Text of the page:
Area X. Zebra finches are a small bird species that originate from Australia and can be found all around the world. They are highly social birds and even though some zebra finches may sometimes get aggressive when defending their territory, they are generally polite if unprovoked. Seven percent of all zebra finches have interruptions and repetitions in their bird songs which is a naturally occurring variation on how zebra finches communicate. When the same phenomenon occurs in humans, it is referred to this as dysfluency or stuttering. Even though there are many myths around the causes of stuttering, developmental stuttering, the most common form of dysfluency, is a neurodevelopmental disorder with a strong genetic component as shown by twin and family studies. Dysfluency is also a phenomenon that I know extremely well given that I am a person who stutters myself. In 2013, I wrote my first blog post on the genetics of stuttering, telling the story of how my differently wired brain tripped up an epilepsy neuroimaging study. Here is a 2022 update on one of the fascinating conditions that contributes to human neurodiversity.
The biology of stuttering. I gave the name “Isaac” to the iPad that I bought for telemedicine during the pandemic. Isaac has accompanied me through hundreds of telemedicine encounters and through our telemed research since. It is named after Isaac Newton who stuttered. However, I could have also named it after Charles Darwin, Theodore Roosevelt, King George VI, Winston Churchill, Samuel L. Jackson, James Earl Jones, Emily Blunt, Bruce Willis, Elvis Presley, Marylin Monroe, or Kendrick Lamar. All these people listed here are stutterers. The gender imbalance on this list is no oversight but on purpose. Developmental stuttering typically affects up to 4% of all children, but most children grow out of it. However, men are four times more likely to have persistent developmental stuttering compared to women. Even though much about the neurobiology of stuttering remains a mystery, there has been some remarkable progress over the last decade. It is now established that stuttering occurs due to changes in a brain network referred to as the Cortico-Basal Ganglia-Thalamocortical Loop. This network, the CBGTC loop, is an integrated framework of speech production that is typically more prominent in the left hemisphere. Changes at various points in this “stuttering loop” result in dysfluency. Both the cortex and the basal ganglia within this loop have received recent interest. For example, a recent publication found increased iron deposition in the basal ganglia, putting stuttering in the vicinity of NBIA disorders (neurodegeneration with brain iron accumulation), which is a fascinating and so far unexplored angle. In addition, in our own study by Thompson-Lake and collaborators, we describe a family with an inherited difference of Broca’s area, which failed to follow the typical thinning observed in fluent individuals. But what about actual genes?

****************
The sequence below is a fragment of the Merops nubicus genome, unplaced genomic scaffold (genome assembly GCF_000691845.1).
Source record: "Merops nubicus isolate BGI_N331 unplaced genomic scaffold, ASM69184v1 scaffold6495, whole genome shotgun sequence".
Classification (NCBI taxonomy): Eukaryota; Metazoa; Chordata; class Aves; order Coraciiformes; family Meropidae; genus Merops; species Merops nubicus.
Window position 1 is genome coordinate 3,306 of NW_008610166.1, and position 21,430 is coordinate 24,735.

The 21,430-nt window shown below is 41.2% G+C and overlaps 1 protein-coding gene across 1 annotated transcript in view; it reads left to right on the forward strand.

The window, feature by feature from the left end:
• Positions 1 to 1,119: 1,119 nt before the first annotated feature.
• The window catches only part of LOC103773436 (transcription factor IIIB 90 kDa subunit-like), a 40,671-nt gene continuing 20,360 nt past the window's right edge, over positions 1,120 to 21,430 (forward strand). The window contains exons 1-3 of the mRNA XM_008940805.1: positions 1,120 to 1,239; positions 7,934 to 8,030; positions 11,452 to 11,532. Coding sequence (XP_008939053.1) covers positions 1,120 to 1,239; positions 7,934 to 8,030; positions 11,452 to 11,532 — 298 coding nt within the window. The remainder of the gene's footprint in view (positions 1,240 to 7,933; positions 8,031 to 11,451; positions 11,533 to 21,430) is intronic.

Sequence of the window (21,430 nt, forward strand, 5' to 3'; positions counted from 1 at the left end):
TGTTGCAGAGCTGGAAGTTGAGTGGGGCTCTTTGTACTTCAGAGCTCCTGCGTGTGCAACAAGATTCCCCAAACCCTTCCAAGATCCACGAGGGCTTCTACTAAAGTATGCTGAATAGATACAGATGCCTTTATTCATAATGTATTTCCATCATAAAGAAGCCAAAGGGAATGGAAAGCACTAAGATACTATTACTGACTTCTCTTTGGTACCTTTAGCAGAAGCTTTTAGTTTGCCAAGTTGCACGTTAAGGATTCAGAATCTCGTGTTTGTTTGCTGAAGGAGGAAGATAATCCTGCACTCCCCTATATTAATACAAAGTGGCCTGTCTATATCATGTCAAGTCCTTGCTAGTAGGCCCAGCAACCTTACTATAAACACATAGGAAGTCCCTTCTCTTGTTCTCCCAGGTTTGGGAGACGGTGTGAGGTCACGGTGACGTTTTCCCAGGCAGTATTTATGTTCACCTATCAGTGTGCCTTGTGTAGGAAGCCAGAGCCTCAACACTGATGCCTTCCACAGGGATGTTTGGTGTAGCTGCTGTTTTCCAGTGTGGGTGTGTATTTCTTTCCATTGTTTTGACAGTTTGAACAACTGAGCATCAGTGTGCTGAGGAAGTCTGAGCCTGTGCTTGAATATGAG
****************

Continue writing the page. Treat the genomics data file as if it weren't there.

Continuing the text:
Nothing about us… Before I mention stuttering genetics, let me quickly slip into the role of a self-appointed disease advocate, given that stuttering is the one neurodevelopmental condition that I truly own. Since my first blog post in 2013, the stuttering community has become much more vocal, and concepts such as Stuttering Awareness, Stuttering Pride or Stuttering Gain are increasingly discussed in the community (#NoDiversitywithoutDysfluency). People Who Stutter perceive things differently compared to the 99% of the world population that does not stutter. The constant awareness that your thoughts may not automatically translate into spoken words is difficult to explain to a fluent speaker. People Who Stutter are natural born word jugglers who constantly manage their blocks, repetitions, and prolongations and are often able to hide their dysfluencies within typically sounding speech (“passing as fluent”). Where does this leave genetics? There is some perception that gene discoveries in stuttering goes against what stuttering advocacy stands for, reinforcing stigma and “othering”. To me as a child neurologist and neurogenetics researcher, nothing is further from the truth. The genetics of stuttering is far behind, and getting on top of the genetics of human dysfluency is liberating rather than stigmatizing – it will help bust some of the lingering myths in the field and replace them with scientifically founded knowledge. However, getting a handle on genetic factors contributing to stuttering has been complicated.